« Great Tone with Lots of Volume and Drive »Published on 09/20/20 at 11:01
Now, the low end definitely is neither boomy nor muddy. In fact, you can crank the Tone knob all the way left, and it’s far from a heavy bass. Conversely, all the way right and the treble simply adds more clarity and cut, as opposed to shrill or an unpleasant high-end. As well, the Honker has less mid-hump than a TS pedal, which means a wider stereo range in guitar tone. As for headroom, the entire accompanying demo kept the Volume at only 9-o’clock… this pedal is loud (and yet, very quiet). The transparency of the Honker also is superior to so many TS pedals on the market, and Tim Lewis, the brains behind TL Pedals, lowered the minimum gain threshold five times, which means cleaner cleans. Moreover, when listening to the Drive of this pedal, it is slightly crunchy to thick and massive (particularly past 12-noon) and a typical TS’s full gain would reach only about 10-o’clock on the Honker.
The sound of the Drive is superb. When turned all the way down, it makes a clean amp sound fuller, richer and slightly broken up. As you turn up the Drive, the quality ranges from thick and robust to heavy (a cross between distortion and fuzz). However, the sound of the pedal does depend on which style or ‘voice’ you use. The stock clipping mod has the toggle switch all the way left, and the dirt sounds smooth and less ostentatious than flipped all the way to the right, which produces a fatter quality. I tend to like ‘in your face’ effects, and so the crunch style clipping is preferred with my amps and other pedals. The middle toggle position bypasses the clipping and it has a bigger amp-like result. I find myself flipping a lot between the crunch clipping and the bypass clipping voices. When using the pedal as a boost (whether full range or a treble booster via the Tone control), the bypass clipping voice sounds a bit better to my ears. It’s great to have choices and the Honker certainly provides that.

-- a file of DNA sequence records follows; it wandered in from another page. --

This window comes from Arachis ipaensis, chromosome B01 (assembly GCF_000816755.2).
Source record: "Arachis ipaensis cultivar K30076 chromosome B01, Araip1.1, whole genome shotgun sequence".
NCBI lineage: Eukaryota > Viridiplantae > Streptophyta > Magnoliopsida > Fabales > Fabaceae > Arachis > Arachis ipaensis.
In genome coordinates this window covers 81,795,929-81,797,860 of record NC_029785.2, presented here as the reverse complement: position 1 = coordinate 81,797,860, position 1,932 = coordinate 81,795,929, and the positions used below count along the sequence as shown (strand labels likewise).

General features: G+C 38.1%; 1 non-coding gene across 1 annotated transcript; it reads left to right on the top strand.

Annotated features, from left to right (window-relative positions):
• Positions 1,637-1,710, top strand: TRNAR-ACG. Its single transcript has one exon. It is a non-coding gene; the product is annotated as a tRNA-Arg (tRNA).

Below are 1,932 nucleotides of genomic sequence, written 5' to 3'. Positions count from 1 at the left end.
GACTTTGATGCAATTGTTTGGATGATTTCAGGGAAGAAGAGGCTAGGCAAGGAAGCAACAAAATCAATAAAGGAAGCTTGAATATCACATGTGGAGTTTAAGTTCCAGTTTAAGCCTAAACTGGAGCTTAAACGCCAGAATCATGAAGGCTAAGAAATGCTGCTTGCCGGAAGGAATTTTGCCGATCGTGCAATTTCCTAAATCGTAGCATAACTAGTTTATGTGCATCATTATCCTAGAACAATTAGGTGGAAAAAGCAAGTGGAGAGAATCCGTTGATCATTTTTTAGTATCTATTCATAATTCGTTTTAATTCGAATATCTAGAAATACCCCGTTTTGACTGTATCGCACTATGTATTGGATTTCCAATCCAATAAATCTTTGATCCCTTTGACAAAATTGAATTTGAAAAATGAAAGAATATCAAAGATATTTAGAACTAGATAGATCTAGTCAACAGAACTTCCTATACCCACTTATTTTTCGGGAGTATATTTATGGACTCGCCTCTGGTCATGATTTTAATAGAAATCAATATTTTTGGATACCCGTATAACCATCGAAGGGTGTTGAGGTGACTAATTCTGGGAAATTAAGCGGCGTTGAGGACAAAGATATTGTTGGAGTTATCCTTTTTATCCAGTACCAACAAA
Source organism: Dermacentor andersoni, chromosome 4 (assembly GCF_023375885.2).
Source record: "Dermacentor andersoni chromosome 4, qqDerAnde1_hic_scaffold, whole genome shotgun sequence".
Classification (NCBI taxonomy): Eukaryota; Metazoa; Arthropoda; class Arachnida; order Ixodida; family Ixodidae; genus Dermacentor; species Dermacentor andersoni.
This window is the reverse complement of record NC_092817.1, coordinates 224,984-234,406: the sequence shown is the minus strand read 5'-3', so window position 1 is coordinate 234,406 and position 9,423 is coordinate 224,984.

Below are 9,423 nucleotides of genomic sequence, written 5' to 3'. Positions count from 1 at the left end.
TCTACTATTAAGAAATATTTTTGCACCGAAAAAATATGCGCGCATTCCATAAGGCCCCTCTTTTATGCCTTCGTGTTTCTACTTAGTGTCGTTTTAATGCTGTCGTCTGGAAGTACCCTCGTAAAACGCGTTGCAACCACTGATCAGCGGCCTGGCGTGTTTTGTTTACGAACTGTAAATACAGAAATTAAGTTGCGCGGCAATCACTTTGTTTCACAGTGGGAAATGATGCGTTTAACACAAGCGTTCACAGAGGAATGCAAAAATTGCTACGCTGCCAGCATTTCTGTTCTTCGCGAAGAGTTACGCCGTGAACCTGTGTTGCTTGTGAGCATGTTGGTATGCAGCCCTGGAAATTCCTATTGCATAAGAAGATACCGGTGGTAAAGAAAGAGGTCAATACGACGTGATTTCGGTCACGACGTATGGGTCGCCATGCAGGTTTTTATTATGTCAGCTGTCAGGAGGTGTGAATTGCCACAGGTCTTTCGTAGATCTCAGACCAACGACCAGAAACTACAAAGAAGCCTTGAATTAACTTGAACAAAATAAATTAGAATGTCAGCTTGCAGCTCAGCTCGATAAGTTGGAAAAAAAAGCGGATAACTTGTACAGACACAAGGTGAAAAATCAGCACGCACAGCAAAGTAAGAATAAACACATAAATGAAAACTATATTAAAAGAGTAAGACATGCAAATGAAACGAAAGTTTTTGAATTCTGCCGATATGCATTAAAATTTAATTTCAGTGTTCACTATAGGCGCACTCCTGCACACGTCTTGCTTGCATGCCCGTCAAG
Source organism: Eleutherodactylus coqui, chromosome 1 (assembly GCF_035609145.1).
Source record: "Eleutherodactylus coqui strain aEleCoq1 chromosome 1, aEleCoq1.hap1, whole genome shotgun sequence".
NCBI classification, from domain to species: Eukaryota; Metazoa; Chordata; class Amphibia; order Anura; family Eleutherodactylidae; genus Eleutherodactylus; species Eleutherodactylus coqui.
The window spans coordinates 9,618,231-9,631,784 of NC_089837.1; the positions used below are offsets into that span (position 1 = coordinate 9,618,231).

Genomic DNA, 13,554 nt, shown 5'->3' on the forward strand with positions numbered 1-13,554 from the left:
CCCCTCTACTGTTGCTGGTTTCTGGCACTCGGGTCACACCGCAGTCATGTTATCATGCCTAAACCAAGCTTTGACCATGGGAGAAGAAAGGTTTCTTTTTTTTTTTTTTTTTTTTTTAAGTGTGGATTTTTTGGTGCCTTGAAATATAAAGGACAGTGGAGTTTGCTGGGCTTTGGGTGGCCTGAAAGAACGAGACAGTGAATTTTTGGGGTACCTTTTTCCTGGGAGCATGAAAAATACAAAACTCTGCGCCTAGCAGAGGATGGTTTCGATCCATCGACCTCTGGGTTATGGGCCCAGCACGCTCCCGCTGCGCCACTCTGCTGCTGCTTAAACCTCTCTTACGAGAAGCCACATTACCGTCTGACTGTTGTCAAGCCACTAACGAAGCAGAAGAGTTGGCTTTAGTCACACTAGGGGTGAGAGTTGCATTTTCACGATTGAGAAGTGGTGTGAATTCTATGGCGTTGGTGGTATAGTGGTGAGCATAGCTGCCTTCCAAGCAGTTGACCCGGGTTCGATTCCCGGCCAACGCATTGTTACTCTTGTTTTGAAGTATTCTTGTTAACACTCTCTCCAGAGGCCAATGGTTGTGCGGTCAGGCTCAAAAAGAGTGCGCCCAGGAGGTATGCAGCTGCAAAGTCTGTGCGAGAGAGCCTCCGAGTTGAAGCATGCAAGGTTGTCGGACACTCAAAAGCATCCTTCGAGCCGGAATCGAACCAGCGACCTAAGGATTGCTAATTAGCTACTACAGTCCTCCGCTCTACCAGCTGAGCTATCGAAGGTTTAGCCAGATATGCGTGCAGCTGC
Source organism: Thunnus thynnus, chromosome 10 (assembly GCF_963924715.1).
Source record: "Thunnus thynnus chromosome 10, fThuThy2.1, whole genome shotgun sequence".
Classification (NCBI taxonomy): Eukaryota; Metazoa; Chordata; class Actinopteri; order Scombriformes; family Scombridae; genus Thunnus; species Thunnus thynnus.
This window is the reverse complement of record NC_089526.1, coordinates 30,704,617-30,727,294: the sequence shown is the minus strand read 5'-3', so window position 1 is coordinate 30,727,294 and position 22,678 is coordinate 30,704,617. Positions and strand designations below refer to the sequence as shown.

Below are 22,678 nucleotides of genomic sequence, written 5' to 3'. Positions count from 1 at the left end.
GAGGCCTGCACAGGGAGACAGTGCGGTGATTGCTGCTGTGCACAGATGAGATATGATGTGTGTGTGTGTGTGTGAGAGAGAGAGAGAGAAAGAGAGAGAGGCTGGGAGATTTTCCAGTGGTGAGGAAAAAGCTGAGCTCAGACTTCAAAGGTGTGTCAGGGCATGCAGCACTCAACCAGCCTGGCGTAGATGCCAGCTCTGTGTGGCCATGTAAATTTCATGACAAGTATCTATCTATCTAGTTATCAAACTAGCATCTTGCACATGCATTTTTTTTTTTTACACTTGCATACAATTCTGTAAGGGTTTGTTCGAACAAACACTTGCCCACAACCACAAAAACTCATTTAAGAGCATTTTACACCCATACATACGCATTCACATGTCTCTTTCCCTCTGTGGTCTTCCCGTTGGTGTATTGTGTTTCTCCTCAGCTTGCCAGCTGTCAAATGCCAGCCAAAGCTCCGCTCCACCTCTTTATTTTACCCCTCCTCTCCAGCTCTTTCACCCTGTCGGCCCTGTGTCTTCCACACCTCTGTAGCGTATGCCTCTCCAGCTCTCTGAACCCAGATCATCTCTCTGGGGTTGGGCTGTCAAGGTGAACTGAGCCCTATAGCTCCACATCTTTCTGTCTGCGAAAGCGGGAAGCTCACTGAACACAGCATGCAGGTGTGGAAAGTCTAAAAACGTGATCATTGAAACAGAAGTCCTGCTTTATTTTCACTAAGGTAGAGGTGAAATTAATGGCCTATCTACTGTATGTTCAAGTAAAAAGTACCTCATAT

Another important point is that the Tube Screamer has an input/output buffer to level out various guitars and their pickups, which produces a very homogenous sound no matter the instrument. TL Pedals removed that aspect from the Honker’s guts to improve transparency and produce a more natural tone inherent in your guitar; good news for those of us who spend money on quality guitars.
What I appreciate about small builders is the boutique quality of their work, and TL Pedals is no exception. The company uses a Texas Instrument Burr Brown dual op-amp for quality ultra-low noise, Alpha brand pots, Neutrik jacks, Panasonic and Nichicon aluminum electrolytic caps, audio-grade polyester box film caps, 1% metal film resistors, multi-strand hookup wire, a high-cycle (30,000 cycle) rated stomp switch by eSwitches (with chrome trim washer, double check nuts and lockwasher), Japanese-made Lumberg 2.1mm Boss-style 9VDC jack (negative center), and custom PCB designed hand-soldered thru-hole audio grade components. The knobs are black anodized solid aluminum (the pots turn smoothly and feel solid), and the enclosure has a professional powder-coated silver sparkle finish.
As an added incentive, pricing ($199 Canadian) includes shipping to the USA and Canada. And for all those USA guitarists, that free shipping and difference on the dollar makes the Honker a no-brainer! However, no matter your country of origin, the Honker is a serious contender for the best overdrive pedal.